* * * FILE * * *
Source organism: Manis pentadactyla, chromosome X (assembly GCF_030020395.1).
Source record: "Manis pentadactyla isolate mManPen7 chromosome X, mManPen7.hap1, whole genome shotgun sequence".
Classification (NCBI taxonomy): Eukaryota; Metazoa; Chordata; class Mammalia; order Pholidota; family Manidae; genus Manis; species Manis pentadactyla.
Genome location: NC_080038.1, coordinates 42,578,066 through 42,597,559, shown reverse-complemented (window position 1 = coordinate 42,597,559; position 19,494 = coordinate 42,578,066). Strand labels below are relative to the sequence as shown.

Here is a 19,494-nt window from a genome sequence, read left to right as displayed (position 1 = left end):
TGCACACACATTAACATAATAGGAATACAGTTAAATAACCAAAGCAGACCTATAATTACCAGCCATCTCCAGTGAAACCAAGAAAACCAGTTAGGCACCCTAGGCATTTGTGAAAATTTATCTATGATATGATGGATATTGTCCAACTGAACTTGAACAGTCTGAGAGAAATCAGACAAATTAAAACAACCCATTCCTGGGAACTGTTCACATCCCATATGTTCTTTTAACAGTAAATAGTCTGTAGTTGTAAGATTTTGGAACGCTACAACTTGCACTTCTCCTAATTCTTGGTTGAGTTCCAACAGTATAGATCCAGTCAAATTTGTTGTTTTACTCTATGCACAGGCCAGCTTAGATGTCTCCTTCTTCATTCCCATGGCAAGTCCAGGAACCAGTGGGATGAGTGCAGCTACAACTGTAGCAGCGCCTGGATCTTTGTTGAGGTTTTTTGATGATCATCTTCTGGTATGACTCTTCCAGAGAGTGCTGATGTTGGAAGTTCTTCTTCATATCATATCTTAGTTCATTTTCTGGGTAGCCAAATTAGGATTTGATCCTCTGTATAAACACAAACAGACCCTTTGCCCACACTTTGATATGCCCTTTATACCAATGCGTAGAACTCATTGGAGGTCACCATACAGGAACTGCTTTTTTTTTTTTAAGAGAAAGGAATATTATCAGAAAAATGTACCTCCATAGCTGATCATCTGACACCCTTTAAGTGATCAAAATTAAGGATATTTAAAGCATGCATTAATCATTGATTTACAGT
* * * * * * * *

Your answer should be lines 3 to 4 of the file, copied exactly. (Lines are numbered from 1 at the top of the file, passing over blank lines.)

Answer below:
Classification (NCBI taxonomy): Eukaryota; Metazoa; Chordata; class Mammalia; order Pholidota; family Manidae; genus Manis; species Manis pentadactyla.
Genome location: NC_080038.1, coordinates 42,578,066 through 42,597,559, shown reverse-complemented (window position 1 = coordinate 42,597,559; position 19,494 = coordinate 42,578,066). Strand labels below are relative to the sequence as shown.